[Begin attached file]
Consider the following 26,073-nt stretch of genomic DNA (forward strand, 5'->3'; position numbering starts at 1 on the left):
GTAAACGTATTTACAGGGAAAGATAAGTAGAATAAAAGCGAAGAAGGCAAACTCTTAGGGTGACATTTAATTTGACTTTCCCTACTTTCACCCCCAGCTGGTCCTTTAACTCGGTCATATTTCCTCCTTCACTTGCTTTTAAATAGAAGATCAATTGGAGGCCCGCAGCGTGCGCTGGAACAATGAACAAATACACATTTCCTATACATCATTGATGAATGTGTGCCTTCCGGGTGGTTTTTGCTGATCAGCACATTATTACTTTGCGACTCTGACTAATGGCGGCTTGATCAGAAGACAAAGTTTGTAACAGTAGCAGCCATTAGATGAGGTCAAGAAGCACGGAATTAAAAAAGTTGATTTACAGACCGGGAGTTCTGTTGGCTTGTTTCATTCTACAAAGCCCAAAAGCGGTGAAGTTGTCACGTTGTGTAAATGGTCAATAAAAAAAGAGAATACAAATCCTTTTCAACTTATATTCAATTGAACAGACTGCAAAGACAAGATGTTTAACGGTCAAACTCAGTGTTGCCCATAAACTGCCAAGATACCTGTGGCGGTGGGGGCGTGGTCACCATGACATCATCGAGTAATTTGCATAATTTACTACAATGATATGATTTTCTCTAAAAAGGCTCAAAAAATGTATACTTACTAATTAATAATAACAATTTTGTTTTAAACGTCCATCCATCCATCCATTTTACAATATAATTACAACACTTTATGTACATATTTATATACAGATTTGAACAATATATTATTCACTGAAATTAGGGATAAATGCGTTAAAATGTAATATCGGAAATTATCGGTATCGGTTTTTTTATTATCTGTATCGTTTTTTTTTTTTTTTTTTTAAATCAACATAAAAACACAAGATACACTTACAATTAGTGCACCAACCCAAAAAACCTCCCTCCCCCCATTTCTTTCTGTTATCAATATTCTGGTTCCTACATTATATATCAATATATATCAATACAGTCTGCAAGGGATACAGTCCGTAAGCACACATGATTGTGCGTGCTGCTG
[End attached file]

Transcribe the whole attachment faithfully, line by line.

Consider the following 26,073-nt stretch of genomic DNA (forward strand, 5'->3'; position numbering starts at 1 on the left):
GTAAACGTATTTACAGGGAAAGATAAGTAGAATAAAAGCGAAGAAGGCAAACTCTTAGGGTGACATTTAATTTGACTTTCCCTACTTTCACCCCCAGCTGGTCCTTTAACTCGGTCATATTTCCTCCTTCACTTGCTTTTAAATAGAAGATCAATTGGAGGCCCGCAGCGTGCGCTGGAACAATGAACAAATACACATTTCCTATACATCATTGATGAATGTGTGCCTTCCGGGTGGTTTTTGCTGATCAGCACATTATTACTTTGCGACTCTGACTAATGGCGGCTTGATCAGAAGACAAAGTTTGTAACAGTAGCAGCCATTAGATGAGGTCAAGAAGCACGGAATTAAAAAAGTTGATTTACAGACCGGGAGTTCTGTTGGCTTGTTTCATTCTACAAAGCCCAAAAGCGGTGAAGTTGTCACGTTGTGTAAATGGTCAATAAAAAAAGAGAATACAAATCCTTTTCAACTTATATTCAATTGAACAGACTGCAAAGACAAGATGTTTAACGGTCAAACTCAGTGTTGCCCATAAACTGCCAAGATACCTGTGGCGGTGGGGGCGTGGTCACCATGACATCATCGAGTAATTTGCATAATTTACTACAATGATATGATTTTCTCTAAAAAGGCTCAAAAAATGTATACTTACTAATTAATAATAACAATTTTGTTTTAAACGTCCATCCATCCATCCATTTTACAATATAATTACAACACTTTATGTACATATTTATATACAGATTTGAACAATATATTATTCACTGAAATTAGGGATAAATGCGTTAAAATGTAATATCGGAAATTATCGGTATCGGTTTTTTTATTATCTGTATCGTTTTTTTTTTTTTTTTTTTAAATCAACATAAAAACACAAGATACACTTACAATTAGTGCACCAACCCAAAAAACCTCCCTCCCCCCATTTCTTTCTGTTATCAATATTCTGGTTCCTACATTATATATCAATATATATCAATACAGTCTGCAAGGGATACAGTCCGTAAGCACACATGATTGTGCGTGCTGCTG